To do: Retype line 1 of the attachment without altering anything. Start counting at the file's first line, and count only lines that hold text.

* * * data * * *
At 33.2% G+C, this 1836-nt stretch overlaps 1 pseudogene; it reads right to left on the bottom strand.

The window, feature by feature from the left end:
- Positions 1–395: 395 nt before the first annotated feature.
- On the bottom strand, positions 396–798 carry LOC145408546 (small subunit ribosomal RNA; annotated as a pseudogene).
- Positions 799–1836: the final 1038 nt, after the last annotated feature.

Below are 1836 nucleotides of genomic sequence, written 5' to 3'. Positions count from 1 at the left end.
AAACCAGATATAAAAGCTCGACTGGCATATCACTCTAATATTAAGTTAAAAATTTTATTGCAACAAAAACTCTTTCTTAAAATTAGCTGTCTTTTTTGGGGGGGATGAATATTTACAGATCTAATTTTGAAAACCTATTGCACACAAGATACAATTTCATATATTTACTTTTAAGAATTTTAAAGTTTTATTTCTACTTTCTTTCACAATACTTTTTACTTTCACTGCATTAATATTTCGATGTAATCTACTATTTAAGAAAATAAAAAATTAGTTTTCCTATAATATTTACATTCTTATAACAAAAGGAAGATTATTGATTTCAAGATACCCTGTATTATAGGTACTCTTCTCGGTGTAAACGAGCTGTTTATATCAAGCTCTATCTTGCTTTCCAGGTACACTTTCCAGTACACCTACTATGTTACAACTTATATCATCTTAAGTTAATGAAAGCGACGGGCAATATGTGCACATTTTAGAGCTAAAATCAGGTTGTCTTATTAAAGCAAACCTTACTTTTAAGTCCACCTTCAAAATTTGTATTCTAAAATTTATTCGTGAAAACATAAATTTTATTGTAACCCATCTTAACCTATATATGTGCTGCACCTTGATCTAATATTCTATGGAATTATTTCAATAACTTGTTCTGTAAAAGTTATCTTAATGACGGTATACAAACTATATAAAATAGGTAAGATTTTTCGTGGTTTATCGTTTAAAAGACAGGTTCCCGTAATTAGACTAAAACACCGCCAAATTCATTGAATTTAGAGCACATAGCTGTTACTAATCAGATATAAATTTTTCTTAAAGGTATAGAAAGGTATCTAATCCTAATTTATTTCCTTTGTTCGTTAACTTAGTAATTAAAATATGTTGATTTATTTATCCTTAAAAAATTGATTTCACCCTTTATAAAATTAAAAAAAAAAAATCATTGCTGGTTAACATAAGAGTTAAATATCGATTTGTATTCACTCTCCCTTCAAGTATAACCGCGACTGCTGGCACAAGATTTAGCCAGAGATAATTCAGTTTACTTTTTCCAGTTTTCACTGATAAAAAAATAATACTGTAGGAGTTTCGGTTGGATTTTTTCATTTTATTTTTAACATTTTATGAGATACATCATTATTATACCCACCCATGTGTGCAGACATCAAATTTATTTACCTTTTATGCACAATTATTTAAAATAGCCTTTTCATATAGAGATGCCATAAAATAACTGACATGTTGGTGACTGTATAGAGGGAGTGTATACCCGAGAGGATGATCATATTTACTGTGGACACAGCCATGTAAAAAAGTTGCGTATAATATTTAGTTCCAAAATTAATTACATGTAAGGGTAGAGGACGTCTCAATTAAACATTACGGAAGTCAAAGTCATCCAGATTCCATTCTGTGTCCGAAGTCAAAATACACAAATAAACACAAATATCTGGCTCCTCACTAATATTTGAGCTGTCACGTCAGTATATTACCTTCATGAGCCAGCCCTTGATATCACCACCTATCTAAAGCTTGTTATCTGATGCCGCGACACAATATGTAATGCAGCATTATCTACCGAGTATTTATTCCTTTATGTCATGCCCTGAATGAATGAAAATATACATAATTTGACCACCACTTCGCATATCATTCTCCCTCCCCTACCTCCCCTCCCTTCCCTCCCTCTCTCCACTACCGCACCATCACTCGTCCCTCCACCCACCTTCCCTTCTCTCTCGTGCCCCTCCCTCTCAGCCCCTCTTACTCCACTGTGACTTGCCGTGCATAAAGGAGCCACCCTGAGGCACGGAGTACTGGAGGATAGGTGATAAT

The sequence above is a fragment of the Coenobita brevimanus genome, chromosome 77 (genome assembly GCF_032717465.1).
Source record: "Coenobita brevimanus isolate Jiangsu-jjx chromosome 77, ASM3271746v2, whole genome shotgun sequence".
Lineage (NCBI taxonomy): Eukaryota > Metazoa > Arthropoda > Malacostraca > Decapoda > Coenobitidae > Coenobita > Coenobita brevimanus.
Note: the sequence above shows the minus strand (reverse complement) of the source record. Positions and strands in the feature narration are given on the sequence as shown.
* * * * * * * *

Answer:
At 33.2% G+C, this 1836-nt stretch overlaps 1 pseudogene; it reads right to left on the bottom strand.